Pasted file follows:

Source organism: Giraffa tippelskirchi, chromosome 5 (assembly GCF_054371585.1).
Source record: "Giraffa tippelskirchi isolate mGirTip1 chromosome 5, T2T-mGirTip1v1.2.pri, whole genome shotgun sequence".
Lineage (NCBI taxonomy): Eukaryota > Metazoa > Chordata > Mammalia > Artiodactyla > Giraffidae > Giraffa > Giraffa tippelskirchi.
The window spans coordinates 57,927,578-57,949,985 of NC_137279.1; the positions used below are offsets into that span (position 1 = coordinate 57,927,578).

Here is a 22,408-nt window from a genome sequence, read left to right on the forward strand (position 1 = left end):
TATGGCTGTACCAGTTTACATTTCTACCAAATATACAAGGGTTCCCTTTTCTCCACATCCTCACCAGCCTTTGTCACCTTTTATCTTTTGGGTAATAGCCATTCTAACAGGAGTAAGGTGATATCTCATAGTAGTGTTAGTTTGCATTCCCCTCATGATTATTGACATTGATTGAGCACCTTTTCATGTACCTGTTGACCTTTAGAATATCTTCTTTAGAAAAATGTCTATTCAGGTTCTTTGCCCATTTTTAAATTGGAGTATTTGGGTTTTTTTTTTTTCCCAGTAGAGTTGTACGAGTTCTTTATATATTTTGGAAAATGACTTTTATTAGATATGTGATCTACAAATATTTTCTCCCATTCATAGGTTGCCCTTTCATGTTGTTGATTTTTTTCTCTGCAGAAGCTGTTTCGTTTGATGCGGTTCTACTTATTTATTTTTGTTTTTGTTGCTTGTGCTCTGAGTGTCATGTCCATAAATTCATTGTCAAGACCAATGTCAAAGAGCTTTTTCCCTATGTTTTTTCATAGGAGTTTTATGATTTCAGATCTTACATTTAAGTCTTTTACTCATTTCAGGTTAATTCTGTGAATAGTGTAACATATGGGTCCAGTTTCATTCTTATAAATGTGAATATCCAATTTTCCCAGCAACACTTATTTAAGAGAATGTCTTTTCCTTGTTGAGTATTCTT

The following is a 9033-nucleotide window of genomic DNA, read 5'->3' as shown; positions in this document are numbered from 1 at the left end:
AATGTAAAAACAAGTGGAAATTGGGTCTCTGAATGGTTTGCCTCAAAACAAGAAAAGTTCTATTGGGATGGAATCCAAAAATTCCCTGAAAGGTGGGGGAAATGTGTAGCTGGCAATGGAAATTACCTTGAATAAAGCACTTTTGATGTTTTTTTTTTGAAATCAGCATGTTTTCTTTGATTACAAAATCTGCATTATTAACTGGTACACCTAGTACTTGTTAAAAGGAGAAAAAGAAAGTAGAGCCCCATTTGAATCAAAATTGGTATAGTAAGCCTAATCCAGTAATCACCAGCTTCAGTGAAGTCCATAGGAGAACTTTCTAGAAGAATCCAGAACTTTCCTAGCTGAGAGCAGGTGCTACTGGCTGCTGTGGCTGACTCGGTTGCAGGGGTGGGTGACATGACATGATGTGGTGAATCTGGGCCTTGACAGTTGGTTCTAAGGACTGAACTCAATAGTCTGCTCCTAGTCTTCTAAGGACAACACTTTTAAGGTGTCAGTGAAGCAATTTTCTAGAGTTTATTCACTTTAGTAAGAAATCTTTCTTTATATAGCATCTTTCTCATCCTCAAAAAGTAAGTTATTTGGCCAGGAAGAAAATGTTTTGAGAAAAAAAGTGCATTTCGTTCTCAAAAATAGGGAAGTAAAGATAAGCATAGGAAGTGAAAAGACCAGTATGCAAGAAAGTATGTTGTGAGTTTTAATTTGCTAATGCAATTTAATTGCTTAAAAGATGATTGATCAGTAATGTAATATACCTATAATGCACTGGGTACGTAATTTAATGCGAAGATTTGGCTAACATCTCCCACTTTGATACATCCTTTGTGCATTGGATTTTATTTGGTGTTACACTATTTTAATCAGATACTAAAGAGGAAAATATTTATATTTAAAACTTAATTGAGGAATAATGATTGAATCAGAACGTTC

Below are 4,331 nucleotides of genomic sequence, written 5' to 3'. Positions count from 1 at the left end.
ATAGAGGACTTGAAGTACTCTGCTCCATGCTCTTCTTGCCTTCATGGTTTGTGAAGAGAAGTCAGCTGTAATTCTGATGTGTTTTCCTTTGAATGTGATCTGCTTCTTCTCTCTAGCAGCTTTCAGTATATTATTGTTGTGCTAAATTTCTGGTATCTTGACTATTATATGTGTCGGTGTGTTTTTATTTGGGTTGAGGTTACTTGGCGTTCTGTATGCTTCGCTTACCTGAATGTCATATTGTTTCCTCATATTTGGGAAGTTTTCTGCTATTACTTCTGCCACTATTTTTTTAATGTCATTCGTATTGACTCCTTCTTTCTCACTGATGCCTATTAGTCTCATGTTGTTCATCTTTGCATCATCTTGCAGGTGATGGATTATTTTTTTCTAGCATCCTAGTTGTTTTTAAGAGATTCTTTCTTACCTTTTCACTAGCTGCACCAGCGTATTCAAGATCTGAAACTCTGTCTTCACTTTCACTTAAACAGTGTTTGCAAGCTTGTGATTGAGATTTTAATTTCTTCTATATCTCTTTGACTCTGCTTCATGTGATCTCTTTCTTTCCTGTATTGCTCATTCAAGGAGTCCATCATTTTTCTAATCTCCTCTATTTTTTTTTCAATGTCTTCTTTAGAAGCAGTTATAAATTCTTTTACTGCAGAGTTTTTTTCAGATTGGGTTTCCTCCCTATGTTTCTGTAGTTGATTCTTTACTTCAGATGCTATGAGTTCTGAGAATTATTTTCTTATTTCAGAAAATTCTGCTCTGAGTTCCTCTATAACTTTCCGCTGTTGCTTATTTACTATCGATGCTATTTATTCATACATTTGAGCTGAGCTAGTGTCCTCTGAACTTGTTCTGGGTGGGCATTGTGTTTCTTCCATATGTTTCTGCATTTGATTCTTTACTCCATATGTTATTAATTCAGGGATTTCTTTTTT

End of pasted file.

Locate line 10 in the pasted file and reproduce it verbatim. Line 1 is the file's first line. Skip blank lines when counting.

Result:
ATAGAGGACTTGAAGTACTCTGCTCCATGCTCTTCTTGCCTTCATGGTTTGTGAAGAGAAGTCAGCTGTAATTCTGATGTGTTTTCCTTTGAATGTGATCTGCTTCTTCTCTCTAGCAGCTTTCAGTATATTATTGTTGTGCTAAATTTCTGGTATCTTGACTATTATATGTGTCGGTGTGTTTTTATTTGGGTTGAGGTTACTTGGCGTTCTGTATGCTTCGCTTACCTGAATGTCATATTGTTTCCTCATATTTGGGAAGTTTTCTGCTATTACTTCTGCCACTATTTTTTTAATGTCATTCGTATTGACTCCTTCTTTCTCACTGATGCCTATTAGTCTCATGTTGTTCATCTTTGCATCATCTTGCAGGTGATGGATTATTTTTTTCTAGCATCCTAGTTGTTTTTAAGAGATTCTTTCTTACCTTTTCACTAGCTGCACCAGCGTATTCAAGATCTGAAACTCTGTCTTCACTTTCACTTAAACAGTGTTTGCAAGCTTGTGATTGAGATTTTAATTTCTTCTATATCTCTTTGACTCTGCTTCATGTGATCTCTTTCTTTCCTGTATTGCTCATTCAAGGAGTCCATCATTTTTCTAATCTCCTCTATTTTTTTTTCAATGTCTTCTTTAGAAGCAGTTATAAATTCTTTTACTGCAGAGTTTTTTTCAGATTGGGTTTCCTCCCTATGTTTCTGTAGTTGATTCTTTACTTCAGATGCTATGAGTTCTGAGAATTATTTTCTTATTTCAGAAAATTCTGCTCTGAGTTCCTCTATAACTTTCCGCTGTTGCTTATTTACTATCGATGCTATTTATTCATACATTTGAGCTGAGCTAGTGTCCTCTGAACTTGTTCTGGGTGGGCATTGTGTTTCTTCCATATGTTTCTGCATTTGATTCTTTACTCCATATGTTATTAATTCAGGGATTTCTTTTTT